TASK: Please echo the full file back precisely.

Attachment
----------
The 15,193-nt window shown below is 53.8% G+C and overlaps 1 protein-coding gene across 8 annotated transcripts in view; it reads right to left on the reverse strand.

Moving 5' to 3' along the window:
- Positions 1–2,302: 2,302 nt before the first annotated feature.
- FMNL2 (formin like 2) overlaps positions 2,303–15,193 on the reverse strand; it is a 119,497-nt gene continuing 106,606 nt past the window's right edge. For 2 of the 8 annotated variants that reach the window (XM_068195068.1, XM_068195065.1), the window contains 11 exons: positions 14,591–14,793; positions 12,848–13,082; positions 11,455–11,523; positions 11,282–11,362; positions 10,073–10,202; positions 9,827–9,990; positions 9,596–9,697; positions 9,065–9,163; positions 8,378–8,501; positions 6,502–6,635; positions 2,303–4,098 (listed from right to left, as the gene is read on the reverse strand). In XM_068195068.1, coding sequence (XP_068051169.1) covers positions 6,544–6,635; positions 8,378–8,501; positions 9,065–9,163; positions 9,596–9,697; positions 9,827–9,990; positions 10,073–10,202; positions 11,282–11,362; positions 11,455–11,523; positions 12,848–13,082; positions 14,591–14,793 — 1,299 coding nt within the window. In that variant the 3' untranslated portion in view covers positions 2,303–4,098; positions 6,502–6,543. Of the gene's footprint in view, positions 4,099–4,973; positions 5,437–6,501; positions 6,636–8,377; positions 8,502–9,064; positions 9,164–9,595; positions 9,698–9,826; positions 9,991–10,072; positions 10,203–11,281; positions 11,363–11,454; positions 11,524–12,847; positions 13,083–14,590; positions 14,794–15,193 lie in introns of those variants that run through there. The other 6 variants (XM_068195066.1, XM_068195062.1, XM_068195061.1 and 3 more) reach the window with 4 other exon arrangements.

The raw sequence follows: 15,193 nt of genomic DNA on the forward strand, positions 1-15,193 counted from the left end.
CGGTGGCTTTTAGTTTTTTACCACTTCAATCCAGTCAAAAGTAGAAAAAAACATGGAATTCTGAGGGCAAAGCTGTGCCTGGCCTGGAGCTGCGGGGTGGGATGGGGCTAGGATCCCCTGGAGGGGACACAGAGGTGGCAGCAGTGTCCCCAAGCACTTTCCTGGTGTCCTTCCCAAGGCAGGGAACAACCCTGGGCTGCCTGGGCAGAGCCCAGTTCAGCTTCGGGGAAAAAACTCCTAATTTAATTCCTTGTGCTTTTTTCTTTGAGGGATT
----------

The 15,193-nt window shown below is 53.8% G+C and overlaps 1 protein-coding gene across 8 annotated transcripts in view; it reads right to left on the reverse strand.

Moving 5' to 3' along the window:
- Positions 1–2,302: 2,302 nt before the first annotated feature.
- FMNL2 (formin like 2) overlaps positions 2,303–15,193 on the reverse strand; it is a 119,497-nt gene continuing 106,606 nt past the window's right edge. For 2 of the 8 annotated variants that reach the window (XM_068195068.1, XM_068195065.1), the window contains 11 exons: positions 14,591–14,793; positions 12,848–13,082; positions 11,455–11,523; positions 11,282–11,362; positions 10,073–10,202; positions 9,827–9,990; positions 9,596–9,697; positions 9,065–9,163; positions 8,378–8,501; positions 6,502–6,635; positions 2,303–4,098 (listed from right to left, as the gene is read on the reverse strand). In XM_068195068.1, coding sequence (XP_068051169.1) covers positions 6,544–6,635; positions 8,378–8,501; positions 9,065–9,163; positions 9,596–9,697; positions 9,827–9,990; positions 10,073–10,202; positions 11,282–11,362; positions 11,455–11,523; positions 12,848–13,082; positions 14,591–14,793 — 1,299 coding nt within the window. In that variant the 3' untranslated portion in view covers positions 2,303–4,098; positions 6,502–6,543. Of the gene's footprint in view, positions 4,099–4,973; positions 5,437–6,501; positions 6,636–8,377; positions 8,502–9,064; positions 9,164–9,595; positions 9,698–9,826; positions 9,991–10,072; positions 10,203–11,281; positions 11,363–11,454; positions 11,524–12,847; positions 13,083–14,590; positions 14,794–15,193 lie in introns of those variants that run through there. The other 6 variants (XM_068195066.1, XM_068195062.1, XM_068195061.1 and 3 more) reach the window with 4 other exon arrangements.

The raw sequence follows: 15,193 nt of genomic DNA on the forward strand, positions 1-15,193 counted from the left end.
CGGTGGCTTTTAGTTTTTTACCACTTCAATCCAGTCAAAAGTAGAAAAAAACATGGAATTCTGAGGGCAAAGCTGTGCCTGGCCTGGAGCTGCGGGGTGGGATGGGGCTAGGATCCCCTGGAGGGGACACAGAGGTGGCAGCAGTGTCCCCAAGCACTTTCCTGGTGTCCTTCCCAAGGCAGGGAACAACCCTGGGCTGCCTGGGCAGAGCCCAGTTCAGCTTCGGGGAAAAAACTCCTAATTTAATTCCTTGTGCTTTTTTCTTTGAGGGATT